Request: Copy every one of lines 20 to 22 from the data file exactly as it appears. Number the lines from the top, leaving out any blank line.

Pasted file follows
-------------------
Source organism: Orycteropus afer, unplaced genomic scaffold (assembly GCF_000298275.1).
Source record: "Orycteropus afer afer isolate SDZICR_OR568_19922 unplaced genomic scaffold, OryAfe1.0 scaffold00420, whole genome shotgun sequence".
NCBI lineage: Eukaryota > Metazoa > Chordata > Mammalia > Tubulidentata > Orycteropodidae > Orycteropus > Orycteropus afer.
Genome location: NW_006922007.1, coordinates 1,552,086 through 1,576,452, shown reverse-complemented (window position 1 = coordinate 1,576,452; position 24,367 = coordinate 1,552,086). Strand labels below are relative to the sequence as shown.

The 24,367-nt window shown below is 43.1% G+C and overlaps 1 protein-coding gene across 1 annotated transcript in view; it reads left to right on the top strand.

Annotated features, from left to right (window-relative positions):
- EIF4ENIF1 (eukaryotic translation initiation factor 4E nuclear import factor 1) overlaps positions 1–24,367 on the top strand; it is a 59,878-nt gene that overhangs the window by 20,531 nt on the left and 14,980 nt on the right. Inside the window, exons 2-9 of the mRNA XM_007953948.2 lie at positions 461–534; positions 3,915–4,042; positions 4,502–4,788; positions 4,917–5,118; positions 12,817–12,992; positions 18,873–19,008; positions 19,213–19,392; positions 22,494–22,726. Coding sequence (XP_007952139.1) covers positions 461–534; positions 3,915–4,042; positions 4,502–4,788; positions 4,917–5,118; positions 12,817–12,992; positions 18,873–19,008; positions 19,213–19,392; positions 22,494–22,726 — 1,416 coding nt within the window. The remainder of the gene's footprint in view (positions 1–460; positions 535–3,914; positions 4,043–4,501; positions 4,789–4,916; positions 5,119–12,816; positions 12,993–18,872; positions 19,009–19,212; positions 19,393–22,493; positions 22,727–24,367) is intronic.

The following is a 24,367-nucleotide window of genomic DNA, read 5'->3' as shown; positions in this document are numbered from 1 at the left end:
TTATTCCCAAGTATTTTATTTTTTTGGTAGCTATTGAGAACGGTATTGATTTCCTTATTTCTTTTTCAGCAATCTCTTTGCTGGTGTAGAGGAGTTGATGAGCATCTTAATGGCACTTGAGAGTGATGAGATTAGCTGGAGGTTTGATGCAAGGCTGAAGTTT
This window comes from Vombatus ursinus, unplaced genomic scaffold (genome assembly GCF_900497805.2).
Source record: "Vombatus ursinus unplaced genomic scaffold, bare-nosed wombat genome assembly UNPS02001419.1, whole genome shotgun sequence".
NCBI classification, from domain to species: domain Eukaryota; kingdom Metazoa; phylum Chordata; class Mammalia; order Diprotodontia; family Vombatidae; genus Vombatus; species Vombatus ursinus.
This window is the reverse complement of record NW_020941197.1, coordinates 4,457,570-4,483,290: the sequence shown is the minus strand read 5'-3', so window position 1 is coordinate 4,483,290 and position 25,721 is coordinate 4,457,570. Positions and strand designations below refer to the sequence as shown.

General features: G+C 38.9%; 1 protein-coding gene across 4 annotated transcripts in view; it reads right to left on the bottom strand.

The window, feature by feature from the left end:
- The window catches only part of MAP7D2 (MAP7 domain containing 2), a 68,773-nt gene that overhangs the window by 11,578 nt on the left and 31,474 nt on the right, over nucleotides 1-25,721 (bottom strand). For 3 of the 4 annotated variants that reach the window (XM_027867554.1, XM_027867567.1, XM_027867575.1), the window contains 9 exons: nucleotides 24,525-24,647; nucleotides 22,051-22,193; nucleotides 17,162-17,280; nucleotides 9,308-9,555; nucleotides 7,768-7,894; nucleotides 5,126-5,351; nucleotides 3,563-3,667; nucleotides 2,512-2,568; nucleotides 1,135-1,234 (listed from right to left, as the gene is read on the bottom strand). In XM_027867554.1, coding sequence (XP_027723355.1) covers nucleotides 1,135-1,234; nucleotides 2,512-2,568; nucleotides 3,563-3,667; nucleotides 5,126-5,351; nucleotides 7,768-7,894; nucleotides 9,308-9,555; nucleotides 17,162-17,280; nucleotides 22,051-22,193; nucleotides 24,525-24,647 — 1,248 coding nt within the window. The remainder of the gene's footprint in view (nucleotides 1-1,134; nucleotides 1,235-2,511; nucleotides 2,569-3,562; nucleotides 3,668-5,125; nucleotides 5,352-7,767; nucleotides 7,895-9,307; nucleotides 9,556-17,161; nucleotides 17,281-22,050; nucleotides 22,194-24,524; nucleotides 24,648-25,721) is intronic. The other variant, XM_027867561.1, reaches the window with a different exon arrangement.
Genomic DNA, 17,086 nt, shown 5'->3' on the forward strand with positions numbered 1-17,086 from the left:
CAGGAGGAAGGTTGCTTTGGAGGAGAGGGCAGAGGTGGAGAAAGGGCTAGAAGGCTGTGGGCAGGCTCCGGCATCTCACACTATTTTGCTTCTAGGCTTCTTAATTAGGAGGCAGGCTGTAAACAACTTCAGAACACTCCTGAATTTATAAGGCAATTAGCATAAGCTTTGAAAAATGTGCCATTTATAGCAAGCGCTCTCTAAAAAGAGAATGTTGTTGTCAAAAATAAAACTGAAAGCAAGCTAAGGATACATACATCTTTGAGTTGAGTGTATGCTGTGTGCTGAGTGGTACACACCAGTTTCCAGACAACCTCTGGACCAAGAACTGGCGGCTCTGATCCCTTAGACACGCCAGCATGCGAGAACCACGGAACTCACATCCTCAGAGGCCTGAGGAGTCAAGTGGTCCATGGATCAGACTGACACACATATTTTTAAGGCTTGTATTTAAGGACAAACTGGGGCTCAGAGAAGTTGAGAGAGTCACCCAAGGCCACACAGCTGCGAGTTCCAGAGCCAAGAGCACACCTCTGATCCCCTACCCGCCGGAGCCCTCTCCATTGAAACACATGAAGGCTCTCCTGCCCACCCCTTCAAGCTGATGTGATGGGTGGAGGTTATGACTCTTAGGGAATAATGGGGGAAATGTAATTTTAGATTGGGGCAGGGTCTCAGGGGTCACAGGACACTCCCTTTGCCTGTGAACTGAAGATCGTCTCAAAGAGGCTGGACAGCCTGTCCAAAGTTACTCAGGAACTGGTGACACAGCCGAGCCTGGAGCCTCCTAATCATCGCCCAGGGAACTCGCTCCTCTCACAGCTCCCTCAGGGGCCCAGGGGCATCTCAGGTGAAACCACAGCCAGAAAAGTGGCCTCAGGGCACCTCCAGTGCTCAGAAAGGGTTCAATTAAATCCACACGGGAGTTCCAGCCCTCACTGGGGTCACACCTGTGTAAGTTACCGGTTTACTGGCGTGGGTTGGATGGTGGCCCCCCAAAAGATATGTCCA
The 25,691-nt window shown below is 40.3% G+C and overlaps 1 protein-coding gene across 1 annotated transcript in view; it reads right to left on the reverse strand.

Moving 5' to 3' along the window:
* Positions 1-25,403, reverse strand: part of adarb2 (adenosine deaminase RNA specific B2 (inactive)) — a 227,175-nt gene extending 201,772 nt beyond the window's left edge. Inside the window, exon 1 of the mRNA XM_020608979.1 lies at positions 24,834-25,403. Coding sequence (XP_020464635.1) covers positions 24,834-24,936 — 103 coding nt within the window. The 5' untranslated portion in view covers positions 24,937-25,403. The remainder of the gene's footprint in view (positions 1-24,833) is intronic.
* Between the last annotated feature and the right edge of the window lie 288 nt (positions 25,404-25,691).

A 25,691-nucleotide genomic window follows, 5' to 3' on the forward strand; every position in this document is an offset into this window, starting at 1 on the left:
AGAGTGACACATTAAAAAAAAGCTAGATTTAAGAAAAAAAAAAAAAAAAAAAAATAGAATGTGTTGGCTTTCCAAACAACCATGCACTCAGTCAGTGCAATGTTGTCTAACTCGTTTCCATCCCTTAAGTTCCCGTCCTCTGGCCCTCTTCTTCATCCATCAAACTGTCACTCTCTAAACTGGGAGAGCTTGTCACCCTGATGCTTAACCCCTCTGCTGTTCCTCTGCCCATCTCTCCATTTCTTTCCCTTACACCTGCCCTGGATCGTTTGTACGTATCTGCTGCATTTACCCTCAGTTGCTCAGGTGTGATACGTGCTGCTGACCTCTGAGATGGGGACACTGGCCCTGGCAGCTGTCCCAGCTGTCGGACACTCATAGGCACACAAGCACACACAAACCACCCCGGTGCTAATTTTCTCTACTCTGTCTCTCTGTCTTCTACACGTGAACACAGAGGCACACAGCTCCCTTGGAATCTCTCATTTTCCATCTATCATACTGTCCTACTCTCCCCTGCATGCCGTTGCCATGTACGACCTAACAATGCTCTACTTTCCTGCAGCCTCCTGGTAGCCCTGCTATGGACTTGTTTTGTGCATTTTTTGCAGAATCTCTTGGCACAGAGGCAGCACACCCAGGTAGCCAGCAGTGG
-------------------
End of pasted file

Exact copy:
Moving 5' to 3' along the window:
* Positions 1-25,403, reverse strand: part of adarb2 (adenosine deaminase RNA specific B2 (inactive)) — a 227,175-nt gene extending 201,772 nt beyond the window's left edge. Inside the window, exon 1 of the mRNA XM_020608979.1 lies at positions 24,834-25,403. Coding sequence (XP_020464635.1) covers positions 24,834-24,936 — 103 coding nt within the window. The 5' untranslated portion in view covers positions 24,937-25,403. The remainder of the gene's footprint in view (positions 1-24,833) is intronic.
* Between the last annotated feature and the right edge of the window lie 288 nt (positions 25,404-25,691).